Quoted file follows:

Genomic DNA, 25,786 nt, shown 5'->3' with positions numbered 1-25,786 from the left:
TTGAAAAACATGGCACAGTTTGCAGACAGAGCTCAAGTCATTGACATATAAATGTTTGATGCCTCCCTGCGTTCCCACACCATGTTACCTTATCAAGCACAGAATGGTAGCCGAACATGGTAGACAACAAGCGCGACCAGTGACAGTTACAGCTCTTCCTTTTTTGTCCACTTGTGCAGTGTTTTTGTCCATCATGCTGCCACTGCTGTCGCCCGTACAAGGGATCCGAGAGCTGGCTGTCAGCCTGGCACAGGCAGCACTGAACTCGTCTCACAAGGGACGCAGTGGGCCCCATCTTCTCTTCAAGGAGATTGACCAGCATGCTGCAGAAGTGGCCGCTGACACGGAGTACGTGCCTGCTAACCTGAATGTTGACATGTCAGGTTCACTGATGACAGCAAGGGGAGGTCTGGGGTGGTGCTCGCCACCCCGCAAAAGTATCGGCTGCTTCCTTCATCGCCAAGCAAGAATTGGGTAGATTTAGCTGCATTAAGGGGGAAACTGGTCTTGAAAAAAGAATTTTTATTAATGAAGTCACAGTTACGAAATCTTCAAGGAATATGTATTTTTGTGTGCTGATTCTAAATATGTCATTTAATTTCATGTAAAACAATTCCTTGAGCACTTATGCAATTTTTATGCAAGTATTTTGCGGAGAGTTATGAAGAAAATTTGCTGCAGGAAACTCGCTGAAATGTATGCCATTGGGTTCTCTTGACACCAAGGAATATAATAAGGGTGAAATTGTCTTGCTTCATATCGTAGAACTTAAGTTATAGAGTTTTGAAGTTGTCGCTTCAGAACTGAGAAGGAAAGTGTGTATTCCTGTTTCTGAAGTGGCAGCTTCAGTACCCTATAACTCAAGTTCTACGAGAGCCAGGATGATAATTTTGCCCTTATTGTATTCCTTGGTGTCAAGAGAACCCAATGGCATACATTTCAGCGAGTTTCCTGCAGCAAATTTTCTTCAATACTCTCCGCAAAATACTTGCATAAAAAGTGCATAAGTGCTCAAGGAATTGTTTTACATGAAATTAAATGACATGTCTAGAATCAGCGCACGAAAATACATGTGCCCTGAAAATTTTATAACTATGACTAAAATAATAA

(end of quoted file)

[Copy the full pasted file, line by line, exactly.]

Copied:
Genomic DNA, 25,786 nt, shown 5'->3' with positions numbered 1-25,786 from the left:
TTGAAAAACATGGCACAGTTTGCAGACAGAGCTCAAGTCATTGACATATAAATGTTTGATGCCTCCCTGCGTTCCCACACCATGTTACCTTATCAAGCACAGAATGGTAGCCGAACATGGTAGACAACAAGCGCGACCAGTGACAGTTACAGCTCTTCCTTTTTTGTCCACTTGTGCAGTGTTTTTGTCCATCATGCTGCCACTGCTGTCGCCCGTACAAGGGATCCGAGAGCTGGCTGTCAGCCTGGCACAGGCAGCACTGAACTCGTCTCACAAGGGACGCAGTGGGCCCCATCTTCTCTTCAAGGAGATTGACCAGCATGCTGCAGAAGTGGCCGCTGACACGGAGTACGTGCCTGCTAACCTGAATGTTGACATGTCAGGTTCACTGATGACAGCAAGGGGAGGTCTGGGGTGGTGCTCGCCACCCCGCAAAAGTATCGGCTGCTTCCTTCATCGCCAAGCAAGAATTGGGTAGATTTAGCTGCATTAAGGGGGAAACTGGTCTTGAAAAAAGAATTTTTATTAATGAAGTCACAGTTACGAAATCTTCAAGGAATATGTATTTTTGTGTGCTGATTCTAAATATGTCATTTAATTTCATGTAAAACAATTCCTTGAGCACTTATGCAATTTTTATGCAAGTATTTTGCGGAGAGTTATGAAGAAAATTTGCTGCAGGAAACTCGCTGAAATGTATGCCATTGGGTTCTCTTGACACCAAGGAATATAATAAGGGTGAAATTGTCTTGCTTCATATCGTAGAACTTAAGTTATAGAGTTTTGAAGTTGTCGCTTCAGAACTGAGAAGGAAAGTGTGTATTCCTGTTTCTGAAGTGGCAGCTTCAGTACCCTATAACTCAAGTTCTACGAGAGCCAGGATGATAATTTTGCCCTTATTGTATTCCTTGGTGTCAAGAGAACCCAATGGCATACATTTCAGCGAGTTTCCTGCAGCAAATTTTCTTCAATACTCTCCGCAAAATACTTGCATAAAAAGTGCATAAGTGCTCAAGGAATTGTTTTACATGAAATTAAATGACATGTCTAGAATCAGCGCACGAAAATACATGTGCCCTGAAAATTTTATAACTATGACTAAAATAATAA